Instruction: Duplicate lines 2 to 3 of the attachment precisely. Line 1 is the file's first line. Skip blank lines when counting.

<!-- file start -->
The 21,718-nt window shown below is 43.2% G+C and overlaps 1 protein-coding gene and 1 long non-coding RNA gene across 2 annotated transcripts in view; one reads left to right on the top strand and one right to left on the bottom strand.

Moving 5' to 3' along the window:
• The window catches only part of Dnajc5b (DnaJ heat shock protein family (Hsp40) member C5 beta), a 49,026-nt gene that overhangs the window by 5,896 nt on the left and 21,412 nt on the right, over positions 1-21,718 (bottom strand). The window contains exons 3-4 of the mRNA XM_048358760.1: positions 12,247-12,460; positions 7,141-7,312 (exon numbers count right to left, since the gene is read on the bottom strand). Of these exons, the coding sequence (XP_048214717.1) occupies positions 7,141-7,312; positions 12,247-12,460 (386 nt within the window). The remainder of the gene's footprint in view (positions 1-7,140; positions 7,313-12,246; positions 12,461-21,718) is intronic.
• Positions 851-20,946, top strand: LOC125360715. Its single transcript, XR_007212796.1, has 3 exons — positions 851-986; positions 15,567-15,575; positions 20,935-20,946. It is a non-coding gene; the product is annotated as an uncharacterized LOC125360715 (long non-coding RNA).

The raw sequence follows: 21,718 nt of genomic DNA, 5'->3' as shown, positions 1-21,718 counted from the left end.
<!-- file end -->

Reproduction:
Moving 5' to 3' along the window:
• The window catches only part of Dnajc5b (DnaJ heat shock protein family (Hsp40) member C5 beta), a 49,026-nt gene that overhangs the window by 5,896 nt on the left and 21,412 nt on the right, over positions 1-21,718 (bottom strand). The window contains exons 3-4 of the mRNA XM_048358760.1: positions 12,247-12,460; positions 7,141-7,312 (exon numbers count right to left, since the gene is read on the bottom strand). Of these exons, the coding sequence (XP_048214717.1) occupies positions 7,141-7,312; positions 12,247-12,460 (386 nt within the window). The remainder of the gene's footprint in view (positions 1-7,140; positions 7,313-12,246; positions 12,461-21,718) is intronic.